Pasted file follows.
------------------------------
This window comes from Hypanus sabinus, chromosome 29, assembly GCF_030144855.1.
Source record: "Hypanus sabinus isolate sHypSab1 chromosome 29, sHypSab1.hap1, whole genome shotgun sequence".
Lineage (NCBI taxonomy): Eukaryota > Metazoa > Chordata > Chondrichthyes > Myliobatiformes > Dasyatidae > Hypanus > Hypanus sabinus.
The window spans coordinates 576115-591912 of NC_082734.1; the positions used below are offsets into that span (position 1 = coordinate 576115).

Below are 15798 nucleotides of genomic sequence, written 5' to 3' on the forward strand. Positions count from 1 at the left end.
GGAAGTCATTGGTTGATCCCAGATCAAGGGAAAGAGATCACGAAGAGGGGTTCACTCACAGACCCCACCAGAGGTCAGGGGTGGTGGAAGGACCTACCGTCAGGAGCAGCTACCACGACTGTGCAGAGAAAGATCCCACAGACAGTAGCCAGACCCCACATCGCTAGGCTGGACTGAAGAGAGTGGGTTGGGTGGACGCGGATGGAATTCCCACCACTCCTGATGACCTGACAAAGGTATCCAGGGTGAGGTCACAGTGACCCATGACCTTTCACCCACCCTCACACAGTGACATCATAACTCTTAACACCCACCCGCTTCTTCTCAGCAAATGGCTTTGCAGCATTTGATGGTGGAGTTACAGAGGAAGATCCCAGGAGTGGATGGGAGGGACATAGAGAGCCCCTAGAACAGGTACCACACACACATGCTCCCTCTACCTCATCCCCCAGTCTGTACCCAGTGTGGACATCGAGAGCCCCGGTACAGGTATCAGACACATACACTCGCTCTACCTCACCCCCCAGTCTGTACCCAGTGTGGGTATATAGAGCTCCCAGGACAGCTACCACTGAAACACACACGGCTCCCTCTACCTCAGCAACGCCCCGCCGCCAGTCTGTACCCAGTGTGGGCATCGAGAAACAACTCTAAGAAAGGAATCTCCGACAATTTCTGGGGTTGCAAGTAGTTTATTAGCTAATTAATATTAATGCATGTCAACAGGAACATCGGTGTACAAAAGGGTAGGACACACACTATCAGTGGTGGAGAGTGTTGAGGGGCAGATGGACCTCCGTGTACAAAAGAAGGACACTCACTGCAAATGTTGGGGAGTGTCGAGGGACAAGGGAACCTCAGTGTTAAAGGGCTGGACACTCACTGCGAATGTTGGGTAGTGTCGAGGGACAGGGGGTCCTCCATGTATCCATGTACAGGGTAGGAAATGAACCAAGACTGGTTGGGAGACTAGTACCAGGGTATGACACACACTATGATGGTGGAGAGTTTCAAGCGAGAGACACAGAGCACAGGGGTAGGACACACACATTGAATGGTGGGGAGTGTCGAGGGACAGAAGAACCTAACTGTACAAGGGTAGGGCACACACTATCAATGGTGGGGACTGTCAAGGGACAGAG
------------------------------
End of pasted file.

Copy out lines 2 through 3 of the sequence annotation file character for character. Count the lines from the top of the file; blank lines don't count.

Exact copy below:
Source record: "Hypanus sabinus isolate sHypSab1 chromosome 29, sHypSab1.hap1, whole genome shotgun sequence".
Lineage (NCBI taxonomy): Eukaryota > Metazoa > Chordata > Chondrichthyes > Myliobatiformes > Dasyatidae > Hypanus > Hypanus sabinus.